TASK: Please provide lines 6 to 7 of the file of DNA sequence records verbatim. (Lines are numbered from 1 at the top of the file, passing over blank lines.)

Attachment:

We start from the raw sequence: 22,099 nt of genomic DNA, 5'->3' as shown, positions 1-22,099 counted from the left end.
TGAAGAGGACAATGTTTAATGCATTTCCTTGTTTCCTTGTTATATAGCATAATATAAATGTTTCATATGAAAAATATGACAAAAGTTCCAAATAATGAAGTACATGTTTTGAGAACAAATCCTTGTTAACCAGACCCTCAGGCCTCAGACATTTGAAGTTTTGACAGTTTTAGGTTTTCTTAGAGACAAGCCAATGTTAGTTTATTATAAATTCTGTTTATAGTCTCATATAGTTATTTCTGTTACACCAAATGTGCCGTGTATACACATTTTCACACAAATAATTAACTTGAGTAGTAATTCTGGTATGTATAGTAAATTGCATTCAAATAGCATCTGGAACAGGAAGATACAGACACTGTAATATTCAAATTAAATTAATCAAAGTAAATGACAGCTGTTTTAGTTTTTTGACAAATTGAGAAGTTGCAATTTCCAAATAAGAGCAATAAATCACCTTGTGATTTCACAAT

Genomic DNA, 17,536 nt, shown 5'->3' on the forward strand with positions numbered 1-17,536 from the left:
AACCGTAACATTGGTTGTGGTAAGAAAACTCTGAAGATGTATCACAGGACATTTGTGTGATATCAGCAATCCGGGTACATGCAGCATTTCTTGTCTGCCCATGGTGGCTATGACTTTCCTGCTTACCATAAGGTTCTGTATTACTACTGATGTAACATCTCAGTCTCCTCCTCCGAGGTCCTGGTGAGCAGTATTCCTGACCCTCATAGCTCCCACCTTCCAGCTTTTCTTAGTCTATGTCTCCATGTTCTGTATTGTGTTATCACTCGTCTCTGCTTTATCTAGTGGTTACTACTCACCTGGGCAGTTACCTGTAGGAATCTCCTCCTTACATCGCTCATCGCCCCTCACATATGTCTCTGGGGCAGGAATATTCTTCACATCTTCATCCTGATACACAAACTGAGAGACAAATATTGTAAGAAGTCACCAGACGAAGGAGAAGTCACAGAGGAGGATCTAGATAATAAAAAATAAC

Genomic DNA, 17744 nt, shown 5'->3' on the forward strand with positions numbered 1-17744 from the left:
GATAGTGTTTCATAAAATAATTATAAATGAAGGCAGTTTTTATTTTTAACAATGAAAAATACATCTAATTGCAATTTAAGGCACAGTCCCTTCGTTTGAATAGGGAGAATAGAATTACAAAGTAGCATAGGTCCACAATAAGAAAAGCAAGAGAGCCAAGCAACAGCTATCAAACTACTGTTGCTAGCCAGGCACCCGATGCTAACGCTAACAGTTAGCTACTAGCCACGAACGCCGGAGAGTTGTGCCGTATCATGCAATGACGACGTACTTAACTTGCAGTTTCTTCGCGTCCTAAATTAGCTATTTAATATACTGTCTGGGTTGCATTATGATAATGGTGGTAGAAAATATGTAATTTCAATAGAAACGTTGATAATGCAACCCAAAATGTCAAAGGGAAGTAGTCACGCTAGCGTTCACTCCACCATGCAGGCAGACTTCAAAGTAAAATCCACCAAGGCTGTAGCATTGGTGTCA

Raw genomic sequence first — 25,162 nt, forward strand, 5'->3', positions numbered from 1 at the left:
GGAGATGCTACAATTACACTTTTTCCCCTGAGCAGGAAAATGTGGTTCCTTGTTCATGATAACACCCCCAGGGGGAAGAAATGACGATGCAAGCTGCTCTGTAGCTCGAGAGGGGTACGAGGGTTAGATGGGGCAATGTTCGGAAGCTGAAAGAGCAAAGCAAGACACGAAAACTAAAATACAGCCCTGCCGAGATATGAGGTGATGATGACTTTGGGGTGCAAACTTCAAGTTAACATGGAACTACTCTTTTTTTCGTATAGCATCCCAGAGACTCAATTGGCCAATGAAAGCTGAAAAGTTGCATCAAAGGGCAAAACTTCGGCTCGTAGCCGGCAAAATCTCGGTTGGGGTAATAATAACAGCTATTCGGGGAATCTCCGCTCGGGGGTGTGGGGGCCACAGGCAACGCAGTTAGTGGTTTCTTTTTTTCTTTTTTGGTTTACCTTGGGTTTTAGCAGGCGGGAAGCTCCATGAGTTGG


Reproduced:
GATAGTGTTTCATAAAATAATTATAAATGAAGGCAGTTTTTATTTTTAACAATGAAAAATACATCTAATTGCAATTTAAGGCACAGTCCCTTCGTTTGAATAGGGAGAATAGAATTACAAAGTAGCATAGGTCCACAATAAGAAAAGCAAGAGAGCCAAGCAACAGCTATCAAACTACTGTTGCTAGCCAGGCACCCGATGCTAACGCTAACAGTTAGCTACTAGCCACGAACGCCGGAGAGTTGTGCCGTATCATGCAATGACGACGTACTTAACTTGCAGTTTCTTCGCGTCCTAAATTAGCTATTTAATATACTGTCTGGGTTGCATTATGATAATGGTGGTAGAAAATATGTAATTTCAATAGAAACGTTGATAATGCAACCCAAAATGTCAAAGGGAAGTAGTCACGCTAGCGTTCACTCCACCATGCAGGCAGACTTCAAAGTAAAATCCACCAAGGCTGTAGCATTGGTGTCA

Raw genomic sequence first — 25,162 nt, forward strand, 5'->3', positions numbered from 1 at the left: